The International Labour Organisation (ILO) reported on global trends in women’s employment in 2004: ‘One of the most striking phenomena of recent times has been the increasing proportion of women in the labour force, enabling women in many regions to use their potential in the labour market and to achieve economic independence’.
Although women continue to have lower rates of labour force participation than men in much of the world, there has been a reduction in the gender gap in participation rates. Various factors have played a role in this: declining fertility rates, rising rates of female education and aspirations, new opportunities for work represented by the rise of labour-intensive export manufacturing and services and so on.
The pace of increase has slowed down, and even reversed, in a number of regions but a striking feature throughout this period has been the low rates of female labour force participation in the geographically contiguous regions of South Asia and the Middle East and North Africa (MENA). Male labour force participation rates in the two regions are not different from other regions of the world, but female participation rates have remained intransigently low. This is despite the fact that these regions have also experienced fertility decline and rising levels of female education, both considered conducive to women’s entry into paid work.
What explains this striking regional feature?
There have been various attempts to explain this striking regional feature. Many of these focus on their distinct cultural features, in particular, the organization of family and kinship relations, characterizing them as ‘the belt of classic patriarchy’. They have found that, despite differences in religious practices, economic structures and political regimes, these regions shared a great deal in common – the practice of female seclusion, patrilineal inheritance, patriarchal family norms, patrilocal marriage patterns and, till recently, strong son preference and discrimination against daughters.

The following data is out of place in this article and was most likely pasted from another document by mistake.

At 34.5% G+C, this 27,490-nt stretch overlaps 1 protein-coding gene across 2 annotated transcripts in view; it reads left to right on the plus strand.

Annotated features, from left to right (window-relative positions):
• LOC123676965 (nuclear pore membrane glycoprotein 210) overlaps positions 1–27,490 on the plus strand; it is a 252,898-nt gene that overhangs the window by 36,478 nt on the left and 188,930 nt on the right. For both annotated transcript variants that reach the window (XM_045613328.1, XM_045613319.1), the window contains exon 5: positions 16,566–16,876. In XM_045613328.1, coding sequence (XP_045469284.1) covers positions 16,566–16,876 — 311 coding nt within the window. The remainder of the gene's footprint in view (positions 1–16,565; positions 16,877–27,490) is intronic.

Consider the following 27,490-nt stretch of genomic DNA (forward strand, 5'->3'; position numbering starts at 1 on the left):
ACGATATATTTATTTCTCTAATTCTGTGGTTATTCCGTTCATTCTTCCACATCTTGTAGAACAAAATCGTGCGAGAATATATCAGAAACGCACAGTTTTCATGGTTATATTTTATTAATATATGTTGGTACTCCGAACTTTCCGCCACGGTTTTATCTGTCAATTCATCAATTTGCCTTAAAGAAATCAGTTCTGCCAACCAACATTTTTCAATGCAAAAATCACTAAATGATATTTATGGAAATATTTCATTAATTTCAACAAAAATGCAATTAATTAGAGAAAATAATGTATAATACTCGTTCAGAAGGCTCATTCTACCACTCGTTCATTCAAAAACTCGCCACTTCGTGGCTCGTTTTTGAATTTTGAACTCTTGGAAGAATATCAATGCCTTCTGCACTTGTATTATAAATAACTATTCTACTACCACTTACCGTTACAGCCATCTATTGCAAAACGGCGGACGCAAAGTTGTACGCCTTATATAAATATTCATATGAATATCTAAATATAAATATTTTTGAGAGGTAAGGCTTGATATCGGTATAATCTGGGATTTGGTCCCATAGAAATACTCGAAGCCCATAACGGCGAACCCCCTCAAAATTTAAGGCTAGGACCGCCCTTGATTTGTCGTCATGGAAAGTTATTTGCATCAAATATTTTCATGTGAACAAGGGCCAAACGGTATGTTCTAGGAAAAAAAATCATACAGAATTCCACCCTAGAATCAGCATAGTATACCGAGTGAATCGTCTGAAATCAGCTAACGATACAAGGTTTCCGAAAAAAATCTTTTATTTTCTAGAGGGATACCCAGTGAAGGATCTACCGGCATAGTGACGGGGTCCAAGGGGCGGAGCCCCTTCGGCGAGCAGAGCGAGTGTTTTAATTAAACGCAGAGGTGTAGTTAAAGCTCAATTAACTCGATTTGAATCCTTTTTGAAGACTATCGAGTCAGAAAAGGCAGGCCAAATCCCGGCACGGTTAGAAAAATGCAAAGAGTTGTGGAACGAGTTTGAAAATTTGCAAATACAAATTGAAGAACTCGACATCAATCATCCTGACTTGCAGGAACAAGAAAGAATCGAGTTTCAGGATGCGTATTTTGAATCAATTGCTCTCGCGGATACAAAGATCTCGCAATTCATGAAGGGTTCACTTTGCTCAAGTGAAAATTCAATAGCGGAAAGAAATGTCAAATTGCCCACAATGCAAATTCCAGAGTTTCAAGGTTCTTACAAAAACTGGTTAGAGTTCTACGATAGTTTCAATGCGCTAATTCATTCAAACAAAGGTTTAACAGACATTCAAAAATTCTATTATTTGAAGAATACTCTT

Workshop with scholars explored the barriers, challenges and policy opportunities
At a time when policymakers in different parts of the world have become increasingly interested in promoting women’s engagement with the labour market, given evidence that it contributes to inclusive growth and the economy of wellbeing, the persisting barriers in these regions pose a challenge. In an attempt to address the barriers, challenges and policy opportunities that characterize the market for female labour in the MENA and South Asia regions, the Department for International Development and the Middle East Centre at the London School of Economics (LSE) collaborated with Ashoka University, India and the Economic Research Forum, Egypt to convene a workshop with scholars who have a long track record of research and policy engagement on these issues in the two regions. The aim was to take stock of what we know about the barriers to women’s engagement with the labour market, to share our collective insights into policies and programmes that have been effective and to consider what this tells us about future efforts. The findings from this event are now available as a synthesis report.
Key points and responses emerging in discussions
Among the important points that emerged from these discussions was the fact that not only were cultural norms and practices relating to gender far more restrictive in these regions than elsewhere, but they were reinforced by a greater degree of legal discrimination than found elsewhere. However, along with what the two regions had in common, participants identified some important differences between them, reflecting both the way that cultural norms were interpreted but also the differences in the kinds of jobs available within and across the regions. The kinds of work that women sought to do had to take account of the gender-specific demands for labour expressed by employers, the role of the state in supporting or curtailing their opportunities as well as the structure of the local and national economy. There was, in other words, a political economy as well as a cultural dimension to the gendered patterns of labour market participation found in the two regions.
In terms of policy responses, participants generally agreed that gender-transformative policies might be difficult to adopt or implement in the short run, given the apparent resilience of the barriers in place. However, they believed that progress could be made through more pragmatic, incremental approaches that entailed some degree of accommodation with patriarchal constraints but also opened up possibilities that had not been available before. These varied from larger scale interventions, such as investment in the care economy as a means of creating jobs for women but also enabling others to take up work; the design of infrastructure to promote women’s mobility and safety; legislation that recognized women in agriculture as workers entitled to social protection; organizational efforts to combine livelihood and union activities to improve the ‘quality’ of work; experiments with location and hours of work to attract women who had not worked outside the home before; working with school boys and girls to change gender stereotypes and the use of new technologies to promote women’s entrepreneurship.